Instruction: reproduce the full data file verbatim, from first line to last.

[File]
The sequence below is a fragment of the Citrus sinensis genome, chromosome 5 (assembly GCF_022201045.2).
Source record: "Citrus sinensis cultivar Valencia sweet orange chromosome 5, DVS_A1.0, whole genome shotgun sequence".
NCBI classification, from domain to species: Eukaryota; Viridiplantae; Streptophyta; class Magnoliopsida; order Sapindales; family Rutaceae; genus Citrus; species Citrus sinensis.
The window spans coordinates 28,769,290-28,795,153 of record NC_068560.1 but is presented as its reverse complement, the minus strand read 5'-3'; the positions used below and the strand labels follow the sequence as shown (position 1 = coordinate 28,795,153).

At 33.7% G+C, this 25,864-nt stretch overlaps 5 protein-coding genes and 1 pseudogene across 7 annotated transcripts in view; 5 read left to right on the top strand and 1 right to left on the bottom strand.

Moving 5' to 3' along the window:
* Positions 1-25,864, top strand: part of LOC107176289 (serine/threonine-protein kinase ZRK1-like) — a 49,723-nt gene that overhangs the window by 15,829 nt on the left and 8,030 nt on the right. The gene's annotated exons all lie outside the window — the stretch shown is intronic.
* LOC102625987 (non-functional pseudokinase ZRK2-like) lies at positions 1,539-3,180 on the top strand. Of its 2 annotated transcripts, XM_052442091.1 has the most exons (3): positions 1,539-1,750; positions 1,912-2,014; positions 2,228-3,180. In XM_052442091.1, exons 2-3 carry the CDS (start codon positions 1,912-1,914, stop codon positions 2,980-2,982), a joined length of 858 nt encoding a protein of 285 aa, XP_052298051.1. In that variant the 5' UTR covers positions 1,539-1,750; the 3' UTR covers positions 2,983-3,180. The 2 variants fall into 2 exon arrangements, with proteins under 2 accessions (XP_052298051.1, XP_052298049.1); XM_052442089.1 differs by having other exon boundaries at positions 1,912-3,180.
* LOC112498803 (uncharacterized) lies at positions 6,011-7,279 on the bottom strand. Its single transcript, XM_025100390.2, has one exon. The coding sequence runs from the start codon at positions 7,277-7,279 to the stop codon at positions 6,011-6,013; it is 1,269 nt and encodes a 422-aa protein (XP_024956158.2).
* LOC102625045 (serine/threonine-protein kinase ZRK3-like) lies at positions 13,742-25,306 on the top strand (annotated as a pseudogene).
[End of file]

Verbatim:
The sequence below is a fragment of the Citrus sinensis genome, chromosome 5 (assembly GCF_022201045.2).
Source record: "Citrus sinensis cultivar Valencia sweet orange chromosome 5, DVS_A1.0, whole genome shotgun sequence".
NCBI classification, from domain to species: Eukaryota; Viridiplantae; Streptophyta; class Magnoliopsida; order Sapindales; family Rutaceae; genus Citrus; species Citrus sinensis.
The window spans coordinates 28,769,290-28,795,153 of record NC_068560.1 but is presented as its reverse complement, the minus strand read 5'-3'; the positions used below and the strand labels follow the sequence as shown (position 1 = coordinate 28,795,153).

At 33.7% G+C, this 25,864-nt stretch overlaps 5 protein-coding genes and 1 pseudogene across 7 annotated transcripts in view; 5 read left to right on the top strand and 1 right to left on the bottom strand.

Moving 5' to 3' along the window:
* Positions 1-25,864, top strand: part of LOC107176289 (serine/threonine-protein kinase ZRK1-like) — a 49,723-nt gene that overhangs the window by 15,829 nt on the left and 8,030 nt on the right. The gene's annotated exons all lie outside the window — the stretch shown is intronic.
* LOC102625987 (non-functional pseudokinase ZRK2-like) lies at positions 1,539-3,180 on the top strand. Of its 2 annotated transcripts, XM_052442091.1 has the most exons (3): positions 1,539-1,750; positions 1,912-2,014; positions 2,228-3,180. In XM_052442091.1, exons 2-3 carry the CDS (start codon positions 1,912-1,914, stop codon positions 2,980-2,982), a joined length of 858 nt encoding a protein of 285 aa, XP_052298051.1. In that variant the 5' UTR covers positions 1,539-1,750; the 3' UTR covers positions 2,983-3,180. The 2 variants fall into 2 exon arrangements, with proteins under 2 accessions (XP_052298051.1, XP_052298049.1); XM_052442089.1 differs by having other exon boundaries at positions 1,912-3,180.
* LOC112498803 (uncharacterized) lies at positions 6,011-7,279 on the bottom strand. Its single transcript, XM_025100390.2, has one exon. The coding sequence runs from the start codon at positions 7,277-7,279 to the stop codon at positions 6,011-6,013; it is 1,269 nt and encodes a 422-aa protein (XP_024956158.2).
* LOC102625045 (serine/threonine-protein kinase ZRK3-like) lies at positions 13,742-25,306 on the top strand (annotated as a pseudogene).